The two sides said they “had candid and in – depth conversations _ _,” ‘diplomatese’ for sharp disagreements. Indeed, the two basically reiterated their positions and talked past each other with no sign of compromise on specifics. Pompeo said “I was clear _ _ that we have continued concern about China’s activities and militarization in the South China Sea. We pressed China to live up to its past commitments in this area.” This is a reference to Chinese President Xi’s supposed “pledge” to not militarize the features.
But this may be a misunderstanding that has been repeated over and over until it has become a dangerous ‘alternative fact’. President Xi did not say that China would “not militarize the islands”. According to the translation, he said “_ _ China does not intend to pursue militarization [of the features]. The key words are “intend” and “militarization”. First of all China may well have not intended to “militarize” the features. But when Vietnam and the U.S. took what it considered threatening military actions in the area, it may have felt a need to respond. Indeed, China has repeatedly warned that if the US persisted with provocative intelligence, surveillance and reconnaissance (ISR) probes and FONOPs near its coast and occupied features it could prepare to defend itself. Moreover, China apparently does not consider defensive installations “militarization”.
Mattis stated “we also discussed the importance for all military, law enforcement, and civilian vessels and aircraft, including those in the PLA Navy, the Chinese Coast Guard, and the PRC Maritime Militia, to operate in a safe and professional manner, in accordance with international law _ _ _.” This was probably a reference to the Decatur incident in which the U.S. considers China at fault. He then reiterated Department of Defense slogan that “the United States will continue to fly, sail, and operate wherever international law allows.”
Yang responded to Pompeo that “we expect the United States to respect China’s security interests in the Asia Pacific, China’s sovereignty and development interests.” “We believe that no country should use any excuse to engage in militarization in the region, _ _ _” “to use the freedom of navigation and overflight as an excuse to pursue military actions is unjustifiable.”
He also “reiterated China’s “principled position on this issue and pointed out that China has indisputable sovereignty over islands in Nansha and its adjacent waters. On its own territory, China is undertaking some constructions to build civilian facilities and necessary defense facilities.” _ _ ” That is the right of preservations and self-defense that international law has provided for sovereign states that has nothing to do with militarization” “_ _ the Chinese side made it clear to the United States that it should stop sending its vessels and military aircraft close to Chinese islands and reefs and stop actions that undermine China’s sovereignty and security interest.” Mattis and Wei also held one-on-one talks later Friday afternoon and perhaps some specific risk reduction measures were discussed then. But there has been no public information on what was discussed or agreed—if anything.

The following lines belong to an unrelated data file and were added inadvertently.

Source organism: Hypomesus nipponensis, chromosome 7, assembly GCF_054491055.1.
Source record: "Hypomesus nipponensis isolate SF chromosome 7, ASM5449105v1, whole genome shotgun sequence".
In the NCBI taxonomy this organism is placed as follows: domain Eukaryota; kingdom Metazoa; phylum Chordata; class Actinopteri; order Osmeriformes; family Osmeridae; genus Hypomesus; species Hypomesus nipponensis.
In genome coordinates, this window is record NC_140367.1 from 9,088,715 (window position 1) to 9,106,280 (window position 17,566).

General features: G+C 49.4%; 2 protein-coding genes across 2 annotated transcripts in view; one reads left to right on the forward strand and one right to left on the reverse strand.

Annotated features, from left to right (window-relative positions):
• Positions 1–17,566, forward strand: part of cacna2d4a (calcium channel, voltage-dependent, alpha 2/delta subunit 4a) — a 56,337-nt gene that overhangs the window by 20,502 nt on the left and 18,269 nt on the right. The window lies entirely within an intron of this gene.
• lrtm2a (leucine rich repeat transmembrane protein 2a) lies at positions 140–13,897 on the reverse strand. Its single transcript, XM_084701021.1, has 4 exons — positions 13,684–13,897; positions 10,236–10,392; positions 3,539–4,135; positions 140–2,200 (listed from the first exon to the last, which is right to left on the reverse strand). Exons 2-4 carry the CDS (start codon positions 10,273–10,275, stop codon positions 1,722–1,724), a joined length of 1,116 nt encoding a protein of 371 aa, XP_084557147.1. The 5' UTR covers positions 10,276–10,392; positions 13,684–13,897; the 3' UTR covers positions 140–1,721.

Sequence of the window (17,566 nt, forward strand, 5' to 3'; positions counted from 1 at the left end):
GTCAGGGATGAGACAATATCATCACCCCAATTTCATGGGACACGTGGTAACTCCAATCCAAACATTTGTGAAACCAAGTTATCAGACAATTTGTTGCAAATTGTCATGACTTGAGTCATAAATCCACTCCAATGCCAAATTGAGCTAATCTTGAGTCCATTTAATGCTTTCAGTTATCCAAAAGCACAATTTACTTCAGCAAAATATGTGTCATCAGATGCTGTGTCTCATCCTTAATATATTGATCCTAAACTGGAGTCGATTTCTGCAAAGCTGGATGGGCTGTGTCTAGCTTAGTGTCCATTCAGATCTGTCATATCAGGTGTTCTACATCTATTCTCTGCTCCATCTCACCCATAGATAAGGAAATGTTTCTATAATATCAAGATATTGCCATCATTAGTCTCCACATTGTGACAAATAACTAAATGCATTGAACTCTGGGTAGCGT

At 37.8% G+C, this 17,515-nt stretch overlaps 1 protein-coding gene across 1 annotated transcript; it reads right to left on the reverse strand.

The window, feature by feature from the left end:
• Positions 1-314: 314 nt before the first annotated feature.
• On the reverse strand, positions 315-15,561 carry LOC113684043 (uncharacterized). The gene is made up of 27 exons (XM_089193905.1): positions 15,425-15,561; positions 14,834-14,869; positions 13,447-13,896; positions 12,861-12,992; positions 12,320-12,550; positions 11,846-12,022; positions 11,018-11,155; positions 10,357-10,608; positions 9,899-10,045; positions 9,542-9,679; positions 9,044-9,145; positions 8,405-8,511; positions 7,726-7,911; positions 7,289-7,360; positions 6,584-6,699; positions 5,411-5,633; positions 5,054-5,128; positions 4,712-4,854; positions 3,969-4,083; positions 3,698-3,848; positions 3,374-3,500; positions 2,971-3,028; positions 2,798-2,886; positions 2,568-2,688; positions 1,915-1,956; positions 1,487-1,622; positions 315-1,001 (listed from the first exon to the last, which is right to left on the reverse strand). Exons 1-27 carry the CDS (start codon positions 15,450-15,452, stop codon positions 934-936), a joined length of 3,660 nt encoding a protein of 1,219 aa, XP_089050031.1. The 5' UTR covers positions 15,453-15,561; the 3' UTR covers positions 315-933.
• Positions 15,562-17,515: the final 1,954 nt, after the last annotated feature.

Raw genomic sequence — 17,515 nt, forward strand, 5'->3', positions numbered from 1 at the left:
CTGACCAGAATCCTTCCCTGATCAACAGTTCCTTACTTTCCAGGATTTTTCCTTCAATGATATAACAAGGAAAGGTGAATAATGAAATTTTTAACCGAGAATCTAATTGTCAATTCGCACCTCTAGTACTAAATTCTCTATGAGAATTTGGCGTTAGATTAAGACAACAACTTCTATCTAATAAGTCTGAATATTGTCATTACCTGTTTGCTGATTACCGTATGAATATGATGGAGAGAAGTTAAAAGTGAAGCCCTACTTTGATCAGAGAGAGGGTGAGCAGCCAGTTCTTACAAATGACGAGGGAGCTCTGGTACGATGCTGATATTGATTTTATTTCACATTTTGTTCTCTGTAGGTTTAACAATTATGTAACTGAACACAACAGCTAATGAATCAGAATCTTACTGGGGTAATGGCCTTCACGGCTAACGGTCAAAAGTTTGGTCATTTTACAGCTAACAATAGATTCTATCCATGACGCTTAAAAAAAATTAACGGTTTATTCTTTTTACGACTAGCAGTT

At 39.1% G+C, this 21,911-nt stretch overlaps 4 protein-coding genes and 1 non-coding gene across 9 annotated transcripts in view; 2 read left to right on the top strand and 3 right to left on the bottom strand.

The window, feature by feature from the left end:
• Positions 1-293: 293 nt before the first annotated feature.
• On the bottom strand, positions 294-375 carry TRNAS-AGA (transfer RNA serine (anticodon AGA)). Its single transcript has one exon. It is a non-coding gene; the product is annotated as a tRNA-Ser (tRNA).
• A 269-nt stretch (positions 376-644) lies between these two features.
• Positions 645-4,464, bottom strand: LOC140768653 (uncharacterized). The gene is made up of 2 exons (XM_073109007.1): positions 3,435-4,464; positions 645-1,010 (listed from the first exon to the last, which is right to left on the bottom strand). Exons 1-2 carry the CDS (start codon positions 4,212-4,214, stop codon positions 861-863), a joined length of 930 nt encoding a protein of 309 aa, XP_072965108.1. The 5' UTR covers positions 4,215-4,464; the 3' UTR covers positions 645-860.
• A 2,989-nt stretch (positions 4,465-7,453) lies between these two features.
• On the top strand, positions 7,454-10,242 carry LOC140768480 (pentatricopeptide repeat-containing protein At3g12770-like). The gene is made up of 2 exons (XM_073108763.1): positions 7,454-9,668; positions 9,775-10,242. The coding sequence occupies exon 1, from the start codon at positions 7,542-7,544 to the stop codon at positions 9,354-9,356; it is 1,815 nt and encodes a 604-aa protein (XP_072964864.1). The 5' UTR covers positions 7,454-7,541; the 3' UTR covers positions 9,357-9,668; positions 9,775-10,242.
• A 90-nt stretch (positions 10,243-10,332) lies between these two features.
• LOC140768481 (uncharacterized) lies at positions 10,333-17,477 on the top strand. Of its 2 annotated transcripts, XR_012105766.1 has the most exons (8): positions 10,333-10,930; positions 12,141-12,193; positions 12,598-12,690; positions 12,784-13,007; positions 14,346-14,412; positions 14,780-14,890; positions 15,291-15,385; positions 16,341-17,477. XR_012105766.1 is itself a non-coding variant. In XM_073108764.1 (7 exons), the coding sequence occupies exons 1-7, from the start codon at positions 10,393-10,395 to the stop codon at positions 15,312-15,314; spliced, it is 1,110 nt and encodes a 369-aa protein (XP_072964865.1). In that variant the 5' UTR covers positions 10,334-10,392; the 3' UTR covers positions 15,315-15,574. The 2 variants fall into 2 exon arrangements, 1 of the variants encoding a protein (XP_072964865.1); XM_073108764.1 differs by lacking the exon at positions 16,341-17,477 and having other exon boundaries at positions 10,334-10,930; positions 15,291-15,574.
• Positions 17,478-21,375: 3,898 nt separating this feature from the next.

Of course the leaders tried to put a best face on the lack of progress. They said the two sides committed to support peace and stability in the South China Sea, the peaceful resolution of disputes, and freedom of navigation and overflight and other lawful uses of the sea in accordance with international law. Both sides committed to ensure air and maritime safety, and manage risks in a constructive manner. But these were just platitudes, often stated but not observed. If lowering tensions and the risk of a clash was the purpose, the meeting appears to have been a failure.
*Mark J. Valencia, Adjunct Visiting Senior Scholar,National Institute for South China Sea Studies, Haikou, China
This piece first appeared in the South China Morning Post. https://www.scmp.com/comment/insight-opinion/united-states/article/2172977/south-china-sea-us-and-chinese-military